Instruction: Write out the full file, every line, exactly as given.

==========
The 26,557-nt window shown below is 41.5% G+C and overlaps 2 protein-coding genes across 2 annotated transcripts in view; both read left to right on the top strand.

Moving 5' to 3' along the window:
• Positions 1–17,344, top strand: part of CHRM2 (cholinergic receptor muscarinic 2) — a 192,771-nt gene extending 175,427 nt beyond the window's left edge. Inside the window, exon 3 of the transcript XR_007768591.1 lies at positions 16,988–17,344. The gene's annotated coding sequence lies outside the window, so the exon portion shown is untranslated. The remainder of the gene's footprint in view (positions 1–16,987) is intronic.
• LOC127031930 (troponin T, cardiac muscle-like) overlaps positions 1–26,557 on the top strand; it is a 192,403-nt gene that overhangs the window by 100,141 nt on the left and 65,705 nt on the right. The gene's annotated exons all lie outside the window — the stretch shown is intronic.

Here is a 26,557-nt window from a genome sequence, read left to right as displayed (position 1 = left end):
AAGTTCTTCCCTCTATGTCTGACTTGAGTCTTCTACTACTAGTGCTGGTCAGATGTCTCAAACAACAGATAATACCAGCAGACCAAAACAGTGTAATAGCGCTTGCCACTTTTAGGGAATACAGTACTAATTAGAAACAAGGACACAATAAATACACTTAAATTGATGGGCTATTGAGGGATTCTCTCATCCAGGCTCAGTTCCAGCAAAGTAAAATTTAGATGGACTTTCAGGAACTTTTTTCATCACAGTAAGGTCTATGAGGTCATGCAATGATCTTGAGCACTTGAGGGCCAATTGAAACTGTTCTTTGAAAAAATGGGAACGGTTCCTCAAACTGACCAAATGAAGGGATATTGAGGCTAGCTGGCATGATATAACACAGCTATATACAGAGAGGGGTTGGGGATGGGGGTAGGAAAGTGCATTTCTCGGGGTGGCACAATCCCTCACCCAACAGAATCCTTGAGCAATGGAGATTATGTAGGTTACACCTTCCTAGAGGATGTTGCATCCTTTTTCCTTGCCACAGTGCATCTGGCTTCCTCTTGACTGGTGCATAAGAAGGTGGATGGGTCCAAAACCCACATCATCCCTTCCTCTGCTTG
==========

The 26,557-nt window shown below is 41.5% G+C and overlaps 2 protein-coding genes across 2 annotated transcripts in view; both read left to right on the top strand.

Moving 5' to 3' along the window:
• Positions 1–17,344, top strand: part of CHRM2 (cholinergic receptor muscarinic 2) — a 192,771-nt gene extending 175,427 nt beyond the window's left edge. Inside the window, exon 3 of the transcript XR_007768591.1 lies at positions 16,988–17,344. The gene's annotated coding sequence lies outside the window, so the exon portion shown is untranslated. The remainder of the gene's footprint in view (positions 1–16,987) is intronic.
• LOC127031930 (troponin T, cardiac muscle-like) overlaps positions 1–26,557 on the top strand; it is a 192,403-nt gene that overhangs the window by 100,141 nt on the left and 65,705 nt on the right. The gene's annotated exons all lie outside the window — the stretch shown is intronic.

Here is a 26,557-nt window from a genome sequence, read left to right as displayed (position 1 = left end):
AAGTTCTTCCCTCTATGTCTGACTTGAGTCTTCTACTACTAGTGCTGGTCAGATGTCTCAAACAACAGATAATACCAGCAGACCAAAACAGTGTAATAGCGCTTGCCACTTTTAGGGAATACAGTACTAATTAGAAACAAGGACACAATAAATACACTTAAATTGATGGGCTATTGAGGGATTCTCTCATCCAGGCTCAGTTCCAGCAAAGTAAAATTTAGATGGACTTTCAGGAACTTTTTTCATCACAGTAAGGTCTATGAGGTCATGCAATGATCTTGAGCACTTGAGGGCCAATTGAAACTGTTCTTTGAAAAAATGGGAACGGTTCCTCAAACTGACCAAATGAAGGGATATTGAGGCTAGCTGGCATGATATAACACAGCTATATACAGAGAGGGGTTGGGGATGGGGGTAGGAAAGTGCATTTCTCGGGGTGGCACAATCCCTCACCCAACAGAATCCTTGAGCAATGGAGATTATGTAGGTTACACCTTCCTAGAGGATGTTGCATCCTTTTTCCTTGCCACAGTGCATCTGGCTTCCTCTTGACTGGTGCATAAGAAGGTGGATGGGTCCAAAACCCACATCATCCCTTCCTCTGCTTG